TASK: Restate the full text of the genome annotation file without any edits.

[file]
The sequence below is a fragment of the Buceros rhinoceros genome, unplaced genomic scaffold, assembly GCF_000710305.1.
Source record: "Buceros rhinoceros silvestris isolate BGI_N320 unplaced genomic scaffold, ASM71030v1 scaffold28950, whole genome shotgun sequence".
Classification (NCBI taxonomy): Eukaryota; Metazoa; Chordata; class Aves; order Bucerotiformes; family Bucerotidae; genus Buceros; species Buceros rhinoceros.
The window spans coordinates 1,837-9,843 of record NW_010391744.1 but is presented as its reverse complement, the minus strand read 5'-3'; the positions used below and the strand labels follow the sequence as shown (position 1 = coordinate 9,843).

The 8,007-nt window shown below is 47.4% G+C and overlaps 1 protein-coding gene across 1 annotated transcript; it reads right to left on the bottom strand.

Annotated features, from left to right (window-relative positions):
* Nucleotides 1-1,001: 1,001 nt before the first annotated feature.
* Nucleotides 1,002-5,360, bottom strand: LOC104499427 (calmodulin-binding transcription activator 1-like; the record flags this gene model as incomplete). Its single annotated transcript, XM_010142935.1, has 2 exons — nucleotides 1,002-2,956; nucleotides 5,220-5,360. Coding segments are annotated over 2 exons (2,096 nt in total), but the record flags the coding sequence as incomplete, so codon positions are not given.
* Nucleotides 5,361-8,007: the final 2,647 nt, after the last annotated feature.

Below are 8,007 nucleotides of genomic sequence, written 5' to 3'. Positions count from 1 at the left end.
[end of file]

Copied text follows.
The sequence below is a fragment of the Buceros rhinoceros genome, unplaced genomic scaffold, assembly GCF_000710305.1.
Source record: "Buceros rhinoceros silvestris isolate BGI_N320 unplaced genomic scaffold, ASM71030v1 scaffold28950, whole genome shotgun sequence".
Classification (NCBI taxonomy): Eukaryota; Metazoa; Chordata; class Aves; order Bucerotiformes; family Bucerotidae; genus Buceros; species Buceros rhinoceros.
The window spans coordinates 1,837-9,843 of record NW_010391744.1 but is presented as its reverse complement, the minus strand read 5'-3'; the positions used below and the strand labels follow the sequence as shown (position 1 = coordinate 9,843).

The 8,007-nt window shown below is 47.4% G+C and overlaps 1 protein-coding gene across 1 annotated transcript; it reads right to left on the bottom strand.

Annotated features, from left to right (window-relative positions):
* Nucleotides 1-1,001: 1,001 nt before the first annotated feature.
* Nucleotides 1,002-5,360, bottom strand: LOC104499427 (calmodulin-binding transcription activator 1-like; the record flags this gene model as incomplete). Its single annotated transcript, XM_010142935.1, has 2 exons — nucleotides 1,002-2,956; nucleotides 5,220-5,360. Coding segments are annotated over 2 exons (2,096 nt in total), but the record flags the coding sequence as incomplete, so codon positions are not given.
* Nucleotides 5,361-8,007: the final 2,647 nt, after the last annotated feature.

Below are 8,007 nucleotides of genomic sequence, written 5' to 3'. Positions count from 1 at the left end.